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McHenry, who led U.S. House in October, will not seek reelection

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(The Center Square) – North Carolina’s first 24 hours of filing for the 2024 election cycle is becoming more known for who is not than is, according to published reports.

U.S. Rep. Patrick McHenry, R-North Carolina, said he will not seek reelection. For three weeks in October following the ouster of Speaker Kevin McCarthy, McHenry led the chamber in the interim.

During that time, he said he was focused on getting the next speaker and did not want the position himself. Rep. Mike Johnson, R-Louisiana, was elected speaker by his colleagues Oct. 25.

“I will be retiring from Congress at the end of my current term,” McHenry said. “This is not a decision I came to lightly, but I believe there is a season for everything and – for me – this season has come to an end. I look forward to what the next season brings for my family and me.”

The filing period opened Monday at noon across the state, where 14 seats in Congress will be on the ballot along with all 10 Council of State offices and the 170 seats of the state General Assembly. Hours before it started, Sen. Joyce Krawiec, R-Forsyth, was the first notable lawmaker saying no to reelection.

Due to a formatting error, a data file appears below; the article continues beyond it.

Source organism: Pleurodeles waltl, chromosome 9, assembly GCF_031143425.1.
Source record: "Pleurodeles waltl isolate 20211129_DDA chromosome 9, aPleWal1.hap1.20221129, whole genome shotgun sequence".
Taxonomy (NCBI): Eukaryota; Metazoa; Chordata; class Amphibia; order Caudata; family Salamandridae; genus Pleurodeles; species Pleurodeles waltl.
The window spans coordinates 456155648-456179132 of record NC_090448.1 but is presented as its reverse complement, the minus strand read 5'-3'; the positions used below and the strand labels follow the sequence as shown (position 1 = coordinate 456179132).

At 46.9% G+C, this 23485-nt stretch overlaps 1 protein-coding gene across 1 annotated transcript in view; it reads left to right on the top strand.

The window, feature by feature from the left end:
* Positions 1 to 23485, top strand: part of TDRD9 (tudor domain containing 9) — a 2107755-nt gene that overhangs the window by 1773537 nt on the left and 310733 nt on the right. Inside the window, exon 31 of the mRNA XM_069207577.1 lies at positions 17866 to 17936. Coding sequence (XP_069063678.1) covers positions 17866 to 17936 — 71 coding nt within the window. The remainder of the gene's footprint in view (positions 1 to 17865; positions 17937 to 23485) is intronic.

McHenry, known in part for his dapper attire inclusive of bow ties, is expected to finish his term. The 48-year-old is chairman of the Financial Services Committee, a panel he has had a seat on since election in November 2004 at the age of 29.

His rise through the ranks included 2015 selection as the chief deputy whip to Majority Whip Steve Scalise, R-Louisiana. He has never voted for a tax increase.

McHenry has been serving an area from the suburbs of Charlotte on Lake Norman to Pisgah National Forest in Burke County.

Krawiec’s decision not to run is notable because of her ties to Medicaid expansion, an issue her party long fought. The decision was reached in March, provided a state budget was enacted, and that happened in September. The official expansion was Friday.

Krawiec, who said she will finish her term, was also a significant part of Republicans’ push in 2018 to implement voter ID. A ballot referendum easily passed, with 55.5% of more than 3.6 million voters saying yes.

Another notable state lawmaker not running will be Rep. Rosa Gill, D-Wake. She filled a vacancy in 2009 and has been reelected each term since. She told a local radio station, “I’ve served long enough.”

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